Repairing a Window Sill – Part 3

In part two of this series on repairing a window sill I started to fix up the outer lining, made some patch pieces for the repair and applied wood hardener. In this part I’ll continue to make the pieces that will patch up the window sill.

Now that the wood hardener has dried and the glue has dried on my replacement sill piece it’s time to start shaping the sill piece to fit the hole. I first cut the sill patch to length and then carefully measured for the first cut out for the back lining. Once the cut out was made I offered the piece up and marked where the pulley lining would enter the piece.

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I began chopping out for the pulley lining and then changed my mind on how deep I would go. Initially I had planned on sinking the patch deep enough so that the back of the piece would lie flat with the rest of the area to be repaired. This would leave a lot to remove on the slopped side of the of the sill though which could be difficult to remove. I instead opted to sink it just deep enough to give enough wood on the slopped side and plane down the back.

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Now that the patch piece is fitting correctly it’s time to shape the sloped face. I traced around the piece while in place and planed it down until it was a good match leaving about 1mm of material to be taken off after the glue up.

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Now I started to think about gluing the patch into place. First though I filled in the rough area where the  screw had caused rot. This would have caused more rot if I’d left it open. Clamping was tricky on the patch piece so I added a temporary screw to hold it together while it set. The second picture below is after the glue has set. Notice that it seems to be slightly misaligned.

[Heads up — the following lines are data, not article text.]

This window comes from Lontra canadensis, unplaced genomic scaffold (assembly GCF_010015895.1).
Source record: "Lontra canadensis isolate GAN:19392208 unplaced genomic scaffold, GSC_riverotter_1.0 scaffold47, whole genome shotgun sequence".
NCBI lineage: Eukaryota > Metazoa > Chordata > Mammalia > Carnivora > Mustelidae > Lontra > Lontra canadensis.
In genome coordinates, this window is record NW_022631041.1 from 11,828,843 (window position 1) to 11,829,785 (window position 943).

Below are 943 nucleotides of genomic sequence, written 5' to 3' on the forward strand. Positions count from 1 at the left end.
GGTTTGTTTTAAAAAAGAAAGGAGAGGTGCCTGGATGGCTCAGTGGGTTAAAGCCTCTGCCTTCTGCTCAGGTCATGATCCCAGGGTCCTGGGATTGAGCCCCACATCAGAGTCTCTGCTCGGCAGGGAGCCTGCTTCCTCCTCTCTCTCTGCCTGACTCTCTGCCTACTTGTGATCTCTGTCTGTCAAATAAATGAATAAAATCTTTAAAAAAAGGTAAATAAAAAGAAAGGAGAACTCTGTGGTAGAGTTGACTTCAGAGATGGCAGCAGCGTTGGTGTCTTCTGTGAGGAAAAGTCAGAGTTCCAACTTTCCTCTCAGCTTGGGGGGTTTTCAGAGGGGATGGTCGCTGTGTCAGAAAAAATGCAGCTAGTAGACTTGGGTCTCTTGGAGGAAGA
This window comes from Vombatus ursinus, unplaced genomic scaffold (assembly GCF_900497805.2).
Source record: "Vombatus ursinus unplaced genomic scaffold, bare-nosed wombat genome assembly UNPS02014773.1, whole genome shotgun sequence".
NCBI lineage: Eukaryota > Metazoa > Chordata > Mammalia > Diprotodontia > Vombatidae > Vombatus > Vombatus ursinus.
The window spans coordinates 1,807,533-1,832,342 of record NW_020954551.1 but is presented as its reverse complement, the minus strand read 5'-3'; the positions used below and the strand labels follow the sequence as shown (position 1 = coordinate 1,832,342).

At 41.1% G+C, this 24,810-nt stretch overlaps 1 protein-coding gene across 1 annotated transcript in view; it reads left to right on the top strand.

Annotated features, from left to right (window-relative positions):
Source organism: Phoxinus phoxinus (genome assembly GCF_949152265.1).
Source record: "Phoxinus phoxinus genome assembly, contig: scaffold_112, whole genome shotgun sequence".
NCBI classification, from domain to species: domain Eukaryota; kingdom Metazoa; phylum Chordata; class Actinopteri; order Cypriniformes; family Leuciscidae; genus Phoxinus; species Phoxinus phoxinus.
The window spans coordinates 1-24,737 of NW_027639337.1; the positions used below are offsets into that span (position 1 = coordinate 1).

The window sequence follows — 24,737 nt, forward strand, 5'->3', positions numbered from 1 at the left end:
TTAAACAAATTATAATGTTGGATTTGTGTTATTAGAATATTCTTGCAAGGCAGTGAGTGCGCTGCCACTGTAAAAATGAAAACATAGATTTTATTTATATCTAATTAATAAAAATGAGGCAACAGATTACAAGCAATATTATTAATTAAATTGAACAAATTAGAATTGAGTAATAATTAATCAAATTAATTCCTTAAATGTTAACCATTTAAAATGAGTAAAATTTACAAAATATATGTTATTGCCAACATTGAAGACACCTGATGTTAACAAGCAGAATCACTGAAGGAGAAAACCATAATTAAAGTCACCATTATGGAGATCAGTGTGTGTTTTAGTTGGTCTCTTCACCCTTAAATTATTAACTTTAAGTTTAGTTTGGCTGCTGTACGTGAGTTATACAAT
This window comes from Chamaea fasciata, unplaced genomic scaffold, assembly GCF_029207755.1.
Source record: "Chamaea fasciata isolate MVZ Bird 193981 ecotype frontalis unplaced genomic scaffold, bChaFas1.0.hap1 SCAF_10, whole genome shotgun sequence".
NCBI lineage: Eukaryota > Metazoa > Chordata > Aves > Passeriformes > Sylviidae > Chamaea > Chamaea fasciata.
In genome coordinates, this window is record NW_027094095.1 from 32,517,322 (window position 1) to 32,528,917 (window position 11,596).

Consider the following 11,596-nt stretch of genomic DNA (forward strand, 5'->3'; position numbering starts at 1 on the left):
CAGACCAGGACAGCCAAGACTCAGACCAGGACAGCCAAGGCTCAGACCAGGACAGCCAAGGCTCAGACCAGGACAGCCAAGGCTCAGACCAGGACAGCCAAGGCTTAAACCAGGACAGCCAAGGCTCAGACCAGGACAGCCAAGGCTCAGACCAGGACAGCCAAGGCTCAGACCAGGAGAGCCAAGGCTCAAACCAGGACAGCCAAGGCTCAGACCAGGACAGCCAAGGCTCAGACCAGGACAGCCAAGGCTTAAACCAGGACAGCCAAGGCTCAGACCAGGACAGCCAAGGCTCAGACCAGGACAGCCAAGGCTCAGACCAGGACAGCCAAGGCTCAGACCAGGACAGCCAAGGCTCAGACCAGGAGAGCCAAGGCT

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Since I was using epoxy for the repair I was able to move on to the lower sill patch piece  after only an hour. I cut additional notches out to match my other patch piece, offered it up and then glued it into place. You can see in the second picture I ended up with a reveal of more like 3mm on the slopped side. It should be easy enough to fix though.

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That’s the worst of the damaged now repaired. Clearly there is still a fair bit of work to do but the most technically difficult bits are over. In part four I’ll add the other patch pieces to the underside of the sill and fill in any small holes. I’ll then cut and fit a new outer lining piece and shape the sill.